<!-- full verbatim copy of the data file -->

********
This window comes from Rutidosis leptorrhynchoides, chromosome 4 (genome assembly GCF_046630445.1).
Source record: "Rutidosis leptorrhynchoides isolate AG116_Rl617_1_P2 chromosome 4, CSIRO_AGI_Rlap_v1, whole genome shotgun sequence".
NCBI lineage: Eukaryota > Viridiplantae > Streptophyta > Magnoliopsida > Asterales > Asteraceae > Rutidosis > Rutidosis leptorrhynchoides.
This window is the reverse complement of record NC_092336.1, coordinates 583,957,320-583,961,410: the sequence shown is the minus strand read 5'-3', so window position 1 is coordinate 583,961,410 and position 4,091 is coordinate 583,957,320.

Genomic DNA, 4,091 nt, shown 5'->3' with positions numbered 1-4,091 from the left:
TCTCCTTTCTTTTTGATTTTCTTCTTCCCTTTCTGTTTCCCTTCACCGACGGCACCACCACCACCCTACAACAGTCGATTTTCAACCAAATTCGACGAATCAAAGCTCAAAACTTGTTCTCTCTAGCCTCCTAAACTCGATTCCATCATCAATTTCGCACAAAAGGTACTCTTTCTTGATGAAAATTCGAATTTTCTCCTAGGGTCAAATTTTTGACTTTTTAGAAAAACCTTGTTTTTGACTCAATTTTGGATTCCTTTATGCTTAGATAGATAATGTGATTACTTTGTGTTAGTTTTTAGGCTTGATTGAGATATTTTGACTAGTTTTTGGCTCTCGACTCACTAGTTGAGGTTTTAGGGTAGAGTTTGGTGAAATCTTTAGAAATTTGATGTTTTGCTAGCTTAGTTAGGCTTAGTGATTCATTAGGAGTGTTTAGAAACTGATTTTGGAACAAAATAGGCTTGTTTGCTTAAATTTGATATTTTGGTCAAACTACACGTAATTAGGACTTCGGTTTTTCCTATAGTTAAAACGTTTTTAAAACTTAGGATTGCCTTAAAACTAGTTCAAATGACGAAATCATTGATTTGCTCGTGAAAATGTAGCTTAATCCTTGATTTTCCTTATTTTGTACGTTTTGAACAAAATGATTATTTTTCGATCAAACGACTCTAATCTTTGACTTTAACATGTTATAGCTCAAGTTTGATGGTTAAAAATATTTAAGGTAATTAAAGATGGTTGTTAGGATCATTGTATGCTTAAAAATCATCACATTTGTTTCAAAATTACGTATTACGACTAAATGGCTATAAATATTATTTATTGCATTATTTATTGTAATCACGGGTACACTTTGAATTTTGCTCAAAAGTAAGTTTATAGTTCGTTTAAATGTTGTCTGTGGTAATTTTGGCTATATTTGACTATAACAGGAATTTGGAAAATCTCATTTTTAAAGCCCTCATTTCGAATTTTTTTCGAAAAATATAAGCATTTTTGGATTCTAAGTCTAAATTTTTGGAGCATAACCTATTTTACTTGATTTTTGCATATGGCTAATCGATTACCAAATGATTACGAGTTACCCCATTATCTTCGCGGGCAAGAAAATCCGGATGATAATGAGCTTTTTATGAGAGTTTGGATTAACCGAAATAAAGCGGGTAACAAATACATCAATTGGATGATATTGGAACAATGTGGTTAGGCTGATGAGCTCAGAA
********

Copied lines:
This window comes from Rutidosis leptorrhynchoides, chromosome 4 (genome assembly GCF_046630445.1).
Source record: "Rutidosis leptorrhynchoides isolate AG116_Rl617_1_P2 chromosome 4, CSIRO_AGI_Rlap_v1, whole genome shotgun sequence".
NCBI lineage: Eukaryota > Viridiplantae > Streptophyta > Magnoliopsida > Asterales > Asteraceae > Rutidosis > Rutidosis leptorrhynchoides.
This window is the reverse complement of record NC_092336.1, coordinates 583,957,320-583,961,410: the sequence shown is the minus strand read 5'-3', so window position 1 is coordinate 583,961,410 and position 4,091 is coordinate 583,957,320.

Genomic DNA, 4,091 nt, shown 5'->3' with positions numbered 1-4,091 from the left:
TCTCCTTTCTTTTTGATTTTCTTCTTCCCTTTCTGTTTCCCTTCACCGACGGCACCACCACCACCCTACAACAGTCGATTTTCAACCAAATTCGACGAATCAAAGCTCAAAACTTGTTCTCTCTAGCCTCCTAAACTCGATTCCATCATCAATTTCGCACAAAAGGTACTCTTTCTTGATGAAAATTCGAATTTTCTCCTAGGGTCAAATTTTTGACTTTTTAGAAAAACCTTGTTTTTGACTCAATTTTGGATTCCTTTATGCTTAGATAGATAATGTGATTACTTTGTGTTAGTTTTTAGGCTTGATTGAGATATTTTGACTAGTTTTTGGCTCTCGACTCACTAGTTGAGGTTTTAGGGTAGAGTTTGGTGAAATCTTTAGAAATTTGATGTTTTGCTAGCTTAGTTAGGCTTAGTGATTCATTAGGAGTGTTTAGAAACTGATTTTGGAACAAAATAGGCTTGTTTGCTTAAATTTGATATTTTGGTCAAACTACACGTAATTAGGACTTCGGTTTTTCCTATAGTTAAAACGTTTTTAAAACTTAGGATTGCCTTAAAACTAGTTCAAATGACGAAATCATTGATTTGCTCGTGAAAATGTAGCTTAATCCTTGATTTTCCTTATTTTGTACGTTTTGAACAAAATGATTATTTTTCGATCAAACGACTCTAATCTTTGACTTTAACATGTTATAGCTCAAGTTTGATGGTTAAAAATATTTAAGGTAATTAAAGATGGTTGTTAGGATCATTGTATGCTTAAAAATCATCACATTTGTTTCAAAATTACGTATTACGACTAAATGGCTATAAATATTATTTATTGCATTATTTATTGTAATCACGGGTACACTTTGAATTTTGCTCAAAAGTAAGTTTATAGTTCGTTTAAATGTTGTCTGTGGTAATTTTGGCTATATTTGACTATAACAGGAATTTGGAAAATCTCATTTTTAAAGCCCTCATTTCGAATTTTTTTCGAAAAATATAAGCATTTTTGGATTCTAAGTCTAAATTTTTGGAGCATAACCTATTTTACTTGATTTTTGCATATGGCTAATCGATTACCAAATGATTACGAGTTACCCCATTATCTTCGCGGGCAAGAAAATCCGGATGATAATGAGCTTTTTATGAGAGTTTGGATTAACCGAAATAAAGCGGGTAACAAATACATCAATTGGATGATATTGGAACAATGTGGTTAGGCTGATGAGCTCAGAA